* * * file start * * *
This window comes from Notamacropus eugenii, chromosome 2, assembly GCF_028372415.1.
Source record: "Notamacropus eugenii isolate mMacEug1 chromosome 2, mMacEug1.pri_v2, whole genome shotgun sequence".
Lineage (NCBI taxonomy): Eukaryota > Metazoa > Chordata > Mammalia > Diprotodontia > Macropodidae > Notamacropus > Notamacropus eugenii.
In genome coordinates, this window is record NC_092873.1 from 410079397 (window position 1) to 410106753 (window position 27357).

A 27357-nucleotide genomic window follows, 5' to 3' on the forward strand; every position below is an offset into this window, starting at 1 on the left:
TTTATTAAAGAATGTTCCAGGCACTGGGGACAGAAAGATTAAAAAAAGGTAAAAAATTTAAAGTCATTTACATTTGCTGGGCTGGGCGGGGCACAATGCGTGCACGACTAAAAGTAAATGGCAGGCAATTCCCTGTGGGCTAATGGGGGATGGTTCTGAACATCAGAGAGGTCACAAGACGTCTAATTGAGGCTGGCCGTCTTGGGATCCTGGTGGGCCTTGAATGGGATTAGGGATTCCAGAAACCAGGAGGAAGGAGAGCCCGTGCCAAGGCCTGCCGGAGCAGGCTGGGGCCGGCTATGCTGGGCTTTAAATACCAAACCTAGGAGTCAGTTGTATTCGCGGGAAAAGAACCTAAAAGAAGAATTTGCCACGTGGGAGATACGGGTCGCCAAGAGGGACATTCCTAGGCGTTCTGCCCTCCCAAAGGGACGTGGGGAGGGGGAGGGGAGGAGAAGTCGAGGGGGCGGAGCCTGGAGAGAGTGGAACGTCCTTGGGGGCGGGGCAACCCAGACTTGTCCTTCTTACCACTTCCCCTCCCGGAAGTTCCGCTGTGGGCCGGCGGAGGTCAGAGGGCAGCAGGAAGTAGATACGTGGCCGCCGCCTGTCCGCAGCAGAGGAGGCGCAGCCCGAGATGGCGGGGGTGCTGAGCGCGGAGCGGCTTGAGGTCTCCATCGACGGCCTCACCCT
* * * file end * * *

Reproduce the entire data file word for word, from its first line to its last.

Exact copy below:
This window comes from Notamacropus eugenii, chromosome 2, assembly GCF_028372415.1.
Source record: "Notamacropus eugenii isolate mMacEug1 chromosome 2, mMacEug1.pri_v2, whole genome shotgun sequence".
Lineage (NCBI taxonomy): Eukaryota > Metazoa > Chordata > Mammalia > Diprotodontia > Macropodidae > Notamacropus > Notamacropus eugenii.
In genome coordinates, this window is record NC_092873.1 from 410079397 (window position 1) to 410106753 (window position 27357).

A 27357-nucleotide genomic window follows, 5' to 3' on the forward strand; every position below is an offset into this window, starting at 1 on the left:
TTTATTAAAGAATGTTCCAGGCACTGGGGACAGAAAGATTAAAAAAAGGTAAAAAATTTAAAGTCATTTACATTTGCTGGGCTGGGCGGGGCACAATGCGTGCACGACTAAAAGTAAATGGCAGGCAATTCCCTGTGGGCTAATGGGGGATGGTTCTGAACATCAGAGAGGTCACAAGACGTCTAATTGAGGCTGGCCGTCTTGGGATCCTGGTGGGCCTTGAATGGGATTAGGGATTCCAGAAACCAGGAGGAAGGAGAGCCCGTGCCAAGGCCTGCCGGAGCAGGCTGGGGCCGGCTATGCTGGGCTTTAAATACCAAACCTAGGAGTCAGTTGTATTCGCGGGAAAAGAACCTAAAAGAAGAATTTGCCACGTGGGAGATACGGGTCGCCAAGAGGGACATTCCTAGGCGTTCTGCCCTCCCAAAGGGACGTGGGGAGGGGGAGGGGAGGAGAAGTCGAGGGGGCGGAGCCTGGAGAGAGTGGAACGTCCTTGGGGGCGGGGCAACCCAGACTTGTCCTTCTTACCACTTCCCCTCCCGGAAGTTCCGCTGTGGGCCGGCGGAGGTCAGAGGGCAGCAGGAAGTAGATACGTGGCCGCCGCCTGTCCGCAGCAGAGGAGGCGCAGCCCGAGATGGCGGGGGTGCTGAGCGCGGAGCGGCTTGAGGTCTCCATCGACGGCCTCACCCT